“Boundary adjustments” will eliminate key protections; national monuments must remain as designated
Tucson, Ariz. (August 24, 2017)—In response to Secretary of the Interior Ryan Zinke’s announcement regarding his recommendations for 27 national monuments, including four in Arizona, Archaeology Southwest’s President and CEO, William H. Doelle, made the following statements:
“While we await the report and its specific recommendations, Secretary Zinke’s comments regarding ‘boundary adjustments’ do not at all allay our concerns for the ‘handful’ of national monuments that would likely lose protections for broad areas.
“Make no mistake: such ‘adjustments’ will lead to destruction of cultural, historical, and natural landscapes. We and others in the conservation community are ready to challenge such ‘boundary adjustments’ in court.
“We expect the full report, when released to the public, will offer baseless recommendations that show utter disrespect for the Antiquities Act, its intent, tribal histories in the land, scientific research, and clear public support for America’s national monuments.
“The Antiquities Act of 1906 is visionary. It preserves and protects the lands and stories that teach us about people’s lives here since time immemorial. It asserts that there is broad public interest in the places and artifacts that tell our human story, that these deserve protection, and that, in addition to scientific value, there is value in interpreting these places and their meaning for humankind.
“Legal scholars state that only Congress has the power to change or rescind a national monument. The president does not have the authority to implement the eliminations of protection Secretary Zinke indicated are put forth in his report, whether at Bears Ears National Monument, or anywhere else.
“Secretary Zinke’s review process was too brief and too inconsistent: inconsistent in terms of whose voices were heard on the ground and which monuments will be recommended to remain intact, and certainly too brief given the years of work that went into each monument designation. I say that unequivocally for Bears Ears National Monument. Archaeology Southwest spent years working on designation as part of a group that included the Friends of Cedar Mesa and the Bears Ears Inter-Tribal Coalition.
“Yesterday, we released a free public report summarizing a Bears Ears archaeological experts meeting held July 22–23. The report shows that the archaeological record supports Antiquities Act protection for everything within the current boundary of Bears Ears National Monument.
“Bottom line: the review was unnecessary. So-called ‘boundary adjustments’ deliberately ignore science, the law, the will of the American people, and the sacred geographies of indigenous Americans. Furthermore, they will eliminate critical protections for these lands.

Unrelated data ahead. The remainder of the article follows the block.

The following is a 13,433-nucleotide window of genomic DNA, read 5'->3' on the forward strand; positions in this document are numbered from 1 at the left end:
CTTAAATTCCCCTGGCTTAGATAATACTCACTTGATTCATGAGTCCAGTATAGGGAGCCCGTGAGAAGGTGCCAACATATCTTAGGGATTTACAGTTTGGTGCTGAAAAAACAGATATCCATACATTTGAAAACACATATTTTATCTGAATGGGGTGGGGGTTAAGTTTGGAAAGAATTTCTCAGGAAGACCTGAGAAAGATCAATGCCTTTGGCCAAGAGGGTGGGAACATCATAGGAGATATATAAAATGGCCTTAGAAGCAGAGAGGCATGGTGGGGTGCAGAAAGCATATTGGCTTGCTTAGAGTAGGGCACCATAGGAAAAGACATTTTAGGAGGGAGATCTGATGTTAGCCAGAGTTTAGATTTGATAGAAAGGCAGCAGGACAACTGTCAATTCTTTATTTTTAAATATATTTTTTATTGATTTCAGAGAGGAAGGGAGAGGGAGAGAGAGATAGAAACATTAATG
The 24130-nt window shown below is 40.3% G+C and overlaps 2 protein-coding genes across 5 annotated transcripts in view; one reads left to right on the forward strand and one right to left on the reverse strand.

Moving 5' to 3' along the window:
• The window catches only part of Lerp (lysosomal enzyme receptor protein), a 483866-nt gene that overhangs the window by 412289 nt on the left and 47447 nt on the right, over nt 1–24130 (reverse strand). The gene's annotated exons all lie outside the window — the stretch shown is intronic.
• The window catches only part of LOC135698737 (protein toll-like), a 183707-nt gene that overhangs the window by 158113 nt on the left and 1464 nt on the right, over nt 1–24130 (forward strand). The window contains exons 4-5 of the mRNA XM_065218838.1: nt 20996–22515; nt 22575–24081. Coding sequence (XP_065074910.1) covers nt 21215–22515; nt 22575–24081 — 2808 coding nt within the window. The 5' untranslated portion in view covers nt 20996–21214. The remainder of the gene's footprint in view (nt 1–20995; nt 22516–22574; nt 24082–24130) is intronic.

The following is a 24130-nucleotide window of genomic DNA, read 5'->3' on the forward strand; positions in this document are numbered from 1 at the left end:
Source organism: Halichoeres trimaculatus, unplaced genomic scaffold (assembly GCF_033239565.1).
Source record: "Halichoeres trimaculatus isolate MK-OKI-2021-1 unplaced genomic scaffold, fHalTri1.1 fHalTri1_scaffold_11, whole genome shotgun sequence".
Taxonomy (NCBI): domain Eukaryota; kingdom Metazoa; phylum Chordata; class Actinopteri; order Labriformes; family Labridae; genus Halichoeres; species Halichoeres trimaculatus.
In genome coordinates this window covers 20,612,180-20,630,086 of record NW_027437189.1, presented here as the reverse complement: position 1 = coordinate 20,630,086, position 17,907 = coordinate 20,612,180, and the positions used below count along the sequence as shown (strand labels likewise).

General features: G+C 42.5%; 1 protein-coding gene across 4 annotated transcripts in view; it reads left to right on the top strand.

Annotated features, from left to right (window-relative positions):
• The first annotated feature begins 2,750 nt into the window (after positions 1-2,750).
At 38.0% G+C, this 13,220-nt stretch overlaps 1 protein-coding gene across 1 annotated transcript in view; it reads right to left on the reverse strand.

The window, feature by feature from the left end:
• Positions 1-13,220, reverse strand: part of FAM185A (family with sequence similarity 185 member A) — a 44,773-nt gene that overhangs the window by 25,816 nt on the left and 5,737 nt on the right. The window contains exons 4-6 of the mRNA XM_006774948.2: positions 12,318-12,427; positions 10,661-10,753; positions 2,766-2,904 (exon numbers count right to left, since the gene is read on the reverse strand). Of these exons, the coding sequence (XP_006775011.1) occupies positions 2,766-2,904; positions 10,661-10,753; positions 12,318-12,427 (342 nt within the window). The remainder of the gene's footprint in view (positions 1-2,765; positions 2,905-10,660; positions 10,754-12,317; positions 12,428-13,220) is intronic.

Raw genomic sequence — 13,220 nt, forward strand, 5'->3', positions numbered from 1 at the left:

“Archaeology Southwest is ready to challenge the recommendations for Bears Ears National Monument in the courts. We stand with the Antiquities Act.”
- Secretary Zinke’s report was required by President Trump’s Executive Order 13792 signed on April 26, 2017. The president directed the Department of the Interior to review national monument designations under the Antiquities Act since January 1, 1996, that are greater than 100,000 acres or determined to be lacking in adequate public consultation. The deadline for the report on this review was August 24, 2017. Bears Ears National Monument, designated by President Obama on December 28, 2016, was a focus of the review. Arizona national monuments Vermilion Cliffs, Grand Canyon-Parshant, Sonoran Desert, and Ironwood Forest were included in the review.
- The requisite public comment period (May 11–July 10, 2017) revealed overwhelming public support for America’s national monuments, and especially those under review. Independent analysis of more than 1.3 million comments submitted by July 10 indicates that more than 90% of respondents oppose rescinding or reducing the protection afforded to the 27 monuments listed in the Executive Order. Respondents’ top issue of concern related to historical/cultural artifacts and places. [link to study]
- The public report, Bears Ears Archaeological Experts Gathering: Assessing and Looking Ahead is available as a free PDF download here.
About Archaeology Southwest
Archaeology Southwest is a private 501(c)(3) nonprofit organization based in Tucson, Arizona, that explores and protects the places of our past across the American Southwest and Mexican Northwest. For three decades, Archaeology Southwest has fostered meaningful connections to the past and respectfully safeguarded its irreplaceable resources. Learn more at www.archaeologysouthwest.org.